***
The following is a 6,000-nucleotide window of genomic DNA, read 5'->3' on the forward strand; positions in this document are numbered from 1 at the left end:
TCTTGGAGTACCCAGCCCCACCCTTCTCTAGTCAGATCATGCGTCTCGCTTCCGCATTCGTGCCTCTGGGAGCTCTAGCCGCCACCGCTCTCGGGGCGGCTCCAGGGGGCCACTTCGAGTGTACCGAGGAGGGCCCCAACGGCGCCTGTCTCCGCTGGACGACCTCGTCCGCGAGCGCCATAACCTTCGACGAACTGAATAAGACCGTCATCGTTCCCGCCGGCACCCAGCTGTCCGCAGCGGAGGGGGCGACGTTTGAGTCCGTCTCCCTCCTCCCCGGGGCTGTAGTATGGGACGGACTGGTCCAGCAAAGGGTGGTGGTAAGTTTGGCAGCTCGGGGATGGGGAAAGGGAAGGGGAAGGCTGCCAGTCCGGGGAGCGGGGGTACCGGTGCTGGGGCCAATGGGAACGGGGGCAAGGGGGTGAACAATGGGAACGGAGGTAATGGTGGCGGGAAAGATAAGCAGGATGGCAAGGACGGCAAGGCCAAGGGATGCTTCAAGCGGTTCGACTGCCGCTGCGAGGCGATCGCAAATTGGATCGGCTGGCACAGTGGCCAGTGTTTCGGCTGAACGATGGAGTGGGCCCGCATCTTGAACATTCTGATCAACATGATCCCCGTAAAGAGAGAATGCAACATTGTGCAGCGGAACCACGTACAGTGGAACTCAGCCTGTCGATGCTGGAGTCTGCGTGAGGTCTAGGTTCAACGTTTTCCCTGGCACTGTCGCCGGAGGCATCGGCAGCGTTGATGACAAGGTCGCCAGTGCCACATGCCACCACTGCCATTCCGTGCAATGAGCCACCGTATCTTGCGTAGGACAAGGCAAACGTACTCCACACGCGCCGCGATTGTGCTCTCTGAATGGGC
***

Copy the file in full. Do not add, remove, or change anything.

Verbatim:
The following is a 6,000-nucleotide window of genomic DNA, read 5'->3' on the forward strand; positions in this document are numbered from 1 at the left end:
TCTTGGAGTACCCAGCCCCACCCTTCTCTAGTCAGATCATGCGTCTCGCTTCCGCATTCGTGCCTCTGGGAGCTCTAGCCGCCACCGCTCTCGGGGCGGCTCCAGGGGGCCACTTCGAGTGTACCGAGGAGGGCCCCAACGGCGCCTGTCTCCGCTGGACGACCTCGTCCGCGAGCGCCATAACCTTCGACGAACTGAATAAGACCGTCATCGTTCCCGCCGGCACCCAGCTGTCCGCAGCGGAGGGGGCGACGTTTGAGTCCGTCTCCCTCCTCCCCGGGGCTGTAGTATGGGACGGACTGGTCCAGCAAAGGGTGGTGGTAAGTTTGGCAGCTCGGGGATGGGGAAAGGGAAGGGGAAGGCTGCCAGTCCGGGGAGCGGGGGTACCGGTGCTGGGGCCAATGGGAACGGGGGCAAGGGGGTGAACAATGGGAACGGAGGTAATGGTGGCGGGAAAGATAAGCAGGATGGCAAGGACGGCAAGGCCAAGGGATGCTTCAAGCGGTTCGACTGCCGCTGCGAGGCGATCGCAAATTGGATCGGCTGGCACAGTGGCCAGTGTTTCGGCTGAACGATGGAGTGGGCCCGCATCTTGAACATTCTGATCAACATGATCCCCGTAAAGAGAGAATGCAACATTGTGCAGCGGAACCACGTACAGTGGAACTCAGCCTGTCGATGCTGGAGTCTGCGTGAGGTCTAGGTTCAACGTTTTCCCTGGCACTGTCGCCGGAGGCATCGGCAGCGTTGATGACAAGGTCGCCAGTGCCACATGCCACCACTGCCATTCCGTGCAATGAGCCACCGTATCTTGCGTAGGACAAGGCAAACGTACTCCACACGCGCCGCGATTGTGCTCTCTGAATGGGC